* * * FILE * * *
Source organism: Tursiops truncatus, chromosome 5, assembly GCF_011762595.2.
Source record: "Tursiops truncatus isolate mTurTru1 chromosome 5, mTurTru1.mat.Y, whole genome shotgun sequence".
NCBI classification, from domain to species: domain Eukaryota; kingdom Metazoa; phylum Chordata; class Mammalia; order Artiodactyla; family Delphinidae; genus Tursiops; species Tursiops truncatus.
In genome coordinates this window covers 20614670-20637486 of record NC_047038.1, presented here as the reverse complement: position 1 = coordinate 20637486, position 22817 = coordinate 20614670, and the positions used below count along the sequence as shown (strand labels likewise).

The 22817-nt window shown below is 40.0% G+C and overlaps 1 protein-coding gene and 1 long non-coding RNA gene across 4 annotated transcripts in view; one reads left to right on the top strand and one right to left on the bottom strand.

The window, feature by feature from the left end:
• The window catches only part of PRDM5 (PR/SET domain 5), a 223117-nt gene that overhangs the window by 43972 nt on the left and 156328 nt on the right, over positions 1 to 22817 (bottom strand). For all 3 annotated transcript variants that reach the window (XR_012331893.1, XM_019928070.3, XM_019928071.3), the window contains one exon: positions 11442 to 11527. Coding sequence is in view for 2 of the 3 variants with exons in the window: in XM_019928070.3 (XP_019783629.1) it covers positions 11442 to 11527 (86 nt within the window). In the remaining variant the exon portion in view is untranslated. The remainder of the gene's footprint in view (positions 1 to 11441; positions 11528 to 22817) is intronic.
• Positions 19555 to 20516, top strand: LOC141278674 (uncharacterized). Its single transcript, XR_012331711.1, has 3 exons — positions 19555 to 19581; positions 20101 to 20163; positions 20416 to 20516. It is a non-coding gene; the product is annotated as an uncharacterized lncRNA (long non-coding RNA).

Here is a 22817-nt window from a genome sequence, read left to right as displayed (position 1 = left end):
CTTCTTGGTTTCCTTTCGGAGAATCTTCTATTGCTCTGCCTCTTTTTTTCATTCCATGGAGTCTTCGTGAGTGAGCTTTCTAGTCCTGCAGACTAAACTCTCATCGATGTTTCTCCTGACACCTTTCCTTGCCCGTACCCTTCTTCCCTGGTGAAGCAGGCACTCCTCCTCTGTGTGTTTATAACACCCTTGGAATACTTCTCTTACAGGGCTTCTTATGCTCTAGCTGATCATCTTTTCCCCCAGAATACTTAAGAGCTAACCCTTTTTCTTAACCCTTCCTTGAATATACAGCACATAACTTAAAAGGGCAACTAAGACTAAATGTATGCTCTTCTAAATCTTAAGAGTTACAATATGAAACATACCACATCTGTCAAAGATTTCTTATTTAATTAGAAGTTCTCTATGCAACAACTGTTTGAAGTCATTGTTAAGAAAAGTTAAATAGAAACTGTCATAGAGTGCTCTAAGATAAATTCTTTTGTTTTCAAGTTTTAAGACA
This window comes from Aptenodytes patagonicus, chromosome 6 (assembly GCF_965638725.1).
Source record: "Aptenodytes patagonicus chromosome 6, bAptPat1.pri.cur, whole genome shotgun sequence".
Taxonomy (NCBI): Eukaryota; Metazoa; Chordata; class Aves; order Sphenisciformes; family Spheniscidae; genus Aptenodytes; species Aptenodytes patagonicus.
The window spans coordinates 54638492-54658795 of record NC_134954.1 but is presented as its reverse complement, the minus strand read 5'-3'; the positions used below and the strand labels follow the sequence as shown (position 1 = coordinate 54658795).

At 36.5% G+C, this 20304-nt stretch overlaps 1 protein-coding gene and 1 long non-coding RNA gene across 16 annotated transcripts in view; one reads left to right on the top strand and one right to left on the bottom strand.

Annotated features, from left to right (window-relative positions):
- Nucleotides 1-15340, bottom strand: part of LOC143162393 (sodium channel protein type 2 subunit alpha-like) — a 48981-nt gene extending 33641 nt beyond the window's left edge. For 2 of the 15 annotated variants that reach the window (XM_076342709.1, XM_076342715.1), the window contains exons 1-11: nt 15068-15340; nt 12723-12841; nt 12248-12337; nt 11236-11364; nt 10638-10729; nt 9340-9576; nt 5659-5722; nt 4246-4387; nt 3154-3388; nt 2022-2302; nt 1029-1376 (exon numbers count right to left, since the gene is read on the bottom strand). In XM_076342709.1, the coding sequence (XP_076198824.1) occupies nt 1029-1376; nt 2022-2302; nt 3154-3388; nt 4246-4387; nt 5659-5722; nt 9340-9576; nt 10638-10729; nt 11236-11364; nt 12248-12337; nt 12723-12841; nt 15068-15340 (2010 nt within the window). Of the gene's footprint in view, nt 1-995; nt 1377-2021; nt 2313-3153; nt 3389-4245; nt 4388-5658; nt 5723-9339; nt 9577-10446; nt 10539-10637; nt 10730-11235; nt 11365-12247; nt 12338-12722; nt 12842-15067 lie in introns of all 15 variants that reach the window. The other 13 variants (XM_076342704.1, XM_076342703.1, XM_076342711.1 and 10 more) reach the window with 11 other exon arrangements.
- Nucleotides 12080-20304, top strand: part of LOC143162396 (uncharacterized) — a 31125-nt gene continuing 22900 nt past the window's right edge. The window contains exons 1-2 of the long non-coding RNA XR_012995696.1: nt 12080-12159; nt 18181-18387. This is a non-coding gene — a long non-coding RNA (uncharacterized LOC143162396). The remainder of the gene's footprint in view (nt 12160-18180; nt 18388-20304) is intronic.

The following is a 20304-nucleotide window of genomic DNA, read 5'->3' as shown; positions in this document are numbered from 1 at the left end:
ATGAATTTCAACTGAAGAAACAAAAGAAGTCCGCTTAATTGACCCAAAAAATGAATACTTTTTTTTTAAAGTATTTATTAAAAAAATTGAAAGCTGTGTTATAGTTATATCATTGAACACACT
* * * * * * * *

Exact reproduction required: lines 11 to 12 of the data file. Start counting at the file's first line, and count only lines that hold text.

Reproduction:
This window comes from Aptenodytes patagonicus, chromosome 6 (assembly GCF_965638725.1).
Source record: "Aptenodytes patagonicus chromosome 6, bAptPat1.pri.cur, whole genome shotgun sequence".